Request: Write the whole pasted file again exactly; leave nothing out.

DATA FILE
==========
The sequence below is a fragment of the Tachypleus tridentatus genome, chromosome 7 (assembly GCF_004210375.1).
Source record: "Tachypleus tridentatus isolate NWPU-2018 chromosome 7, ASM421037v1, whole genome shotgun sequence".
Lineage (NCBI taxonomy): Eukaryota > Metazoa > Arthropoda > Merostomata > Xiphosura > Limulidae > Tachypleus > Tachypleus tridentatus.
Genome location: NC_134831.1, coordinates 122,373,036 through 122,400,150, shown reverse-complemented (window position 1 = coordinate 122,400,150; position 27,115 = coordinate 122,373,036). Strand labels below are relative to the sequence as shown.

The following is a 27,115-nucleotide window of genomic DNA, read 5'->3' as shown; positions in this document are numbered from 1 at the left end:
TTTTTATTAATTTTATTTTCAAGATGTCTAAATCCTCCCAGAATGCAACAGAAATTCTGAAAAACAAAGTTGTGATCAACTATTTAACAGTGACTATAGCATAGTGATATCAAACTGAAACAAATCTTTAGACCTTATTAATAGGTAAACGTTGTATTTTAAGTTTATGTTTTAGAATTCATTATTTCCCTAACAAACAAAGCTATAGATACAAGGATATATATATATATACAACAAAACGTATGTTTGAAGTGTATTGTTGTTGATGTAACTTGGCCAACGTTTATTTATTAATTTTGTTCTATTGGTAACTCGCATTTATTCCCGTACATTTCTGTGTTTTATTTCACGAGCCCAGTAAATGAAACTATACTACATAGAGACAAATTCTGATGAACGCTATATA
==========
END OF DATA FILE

The sequence below is a fragment of the Tachypleus tridentatus genome, chromosome 7 (assembly GCF_004210375.1).
Source record: "Tachypleus tridentatus isolate NWPU-2018 chromosome 7, ASM421037v1, whole genome shotgun sequence".
Lineage (NCBI taxonomy): Eukaryota > Metazoa > Arthropoda > Merostomata > Xiphosura > Limulidae > Tachypleus > Tachypleus tridentatus.
Genome location: NC_134831.1, coordinates 122,373,036 through 122,400,150, shown reverse-complemented (window position 1 = coordinate 122,400,150; position 27,115 = coordinate 122,373,036). Strand labels below are relative to the sequence as shown.

The following is a 27,115-nucleotide window of genomic DNA, read 5'->3' as shown; positions in this document are numbered from 1 at the left end:
TTTTTATTAATTTTATTTTCAAGATGTCTAAATCCTCCCAGAATGCAACAGAAATTCTGAAAAACAAAGTTGTGATCAACTATTTAACAGTGACTATAGCATAGTGATATCAAACTGAAACAAATCTTTAGACCTTATTAATAGGTAAACGTTGTATTTTAAGTTTATGTTTTAGAATTCATTATTTCCCTAACAAACAAAGCTATAGATACAAGGATATATATATATATACAACAAAACGTATGTTTGAAGTGTATTGTTGTTGATGTAACTTGGCCAACGTTTATTTATTAATTTTGTTCTATTGGTAACTCGCATTTATTCCCGTACATTTCTGTGTTTTATTTCACGAGCCCAGTAAATGAAACTATACTACATAGAGACAAATTCTGATGAACGCTATATA